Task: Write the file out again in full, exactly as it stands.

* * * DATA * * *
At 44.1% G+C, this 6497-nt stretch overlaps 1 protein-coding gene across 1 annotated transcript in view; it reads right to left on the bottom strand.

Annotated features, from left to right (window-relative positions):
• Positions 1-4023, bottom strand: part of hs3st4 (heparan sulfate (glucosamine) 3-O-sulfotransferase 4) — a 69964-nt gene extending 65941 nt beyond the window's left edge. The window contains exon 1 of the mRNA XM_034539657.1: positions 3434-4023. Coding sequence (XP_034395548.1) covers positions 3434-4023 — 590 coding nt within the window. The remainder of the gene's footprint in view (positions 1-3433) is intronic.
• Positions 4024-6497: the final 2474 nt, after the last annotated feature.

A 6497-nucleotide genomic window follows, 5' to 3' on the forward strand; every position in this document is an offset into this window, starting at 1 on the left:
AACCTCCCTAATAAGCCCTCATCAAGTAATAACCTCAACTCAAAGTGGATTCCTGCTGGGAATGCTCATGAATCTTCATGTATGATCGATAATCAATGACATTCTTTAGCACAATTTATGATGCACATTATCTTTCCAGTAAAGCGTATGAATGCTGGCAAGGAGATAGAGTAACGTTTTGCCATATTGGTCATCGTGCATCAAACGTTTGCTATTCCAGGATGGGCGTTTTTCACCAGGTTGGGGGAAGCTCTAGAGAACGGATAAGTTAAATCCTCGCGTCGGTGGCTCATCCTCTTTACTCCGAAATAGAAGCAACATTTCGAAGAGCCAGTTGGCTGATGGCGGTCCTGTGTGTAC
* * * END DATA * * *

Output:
At 44.1% G+C, this 6497-nt stretch overlaps 1 protein-coding gene across 1 annotated transcript in view; it reads right to left on the bottom strand.

Annotated features, from left to right (window-relative positions):
• Positions 1-4023, bottom strand: part of hs3st4 (heparan sulfate (glucosamine) 3-O-sulfotransferase 4) — a 69964-nt gene extending 65941 nt beyond the window's left edge. The window contains exon 1 of the mRNA XM_034539657.1: positions 3434-4023. Coding sequence (XP_034395548.1) covers positions 3434-4023 — 590 coding nt within the window. The remainder of the gene's footprint in view (positions 1-3433) is intronic.
• Positions 4024-6497: the final 2474 nt, after the last annotated feature.

A 6497-nucleotide genomic window follows, 5' to 3' on the forward strand; every position in this document is an offset into this window, starting at 1 on the left:
AACCTCCCTAATAAGCCCTCATCAAGTAATAACCTCAACTCAAAGTGGATTCCTGCTGGGAATGCTCATGAATCTTCATGTATGATCGATAATCAATGACATTCTTTAGCACAATTTATGATGCACATTATCTTTCCAGTAAAGCGTATGAATGCTGGCAAGGAGATAGAGTAACGTTTTGCCATATTGGTCATCGTGCATCAAACGTTTGCTATTCCAGGATGGGCGTTTTTCACCAGGTTGGGGGAAGCTCTAGAGAACGGATAAGTTAAATCCTCGCGTCGGTGGCTCATCCTCTTTACTCCGAAATAGAAGCAACATTTCGAAGAGCCAGTTGGCTGATGGCGGTCCTGTGTGTAC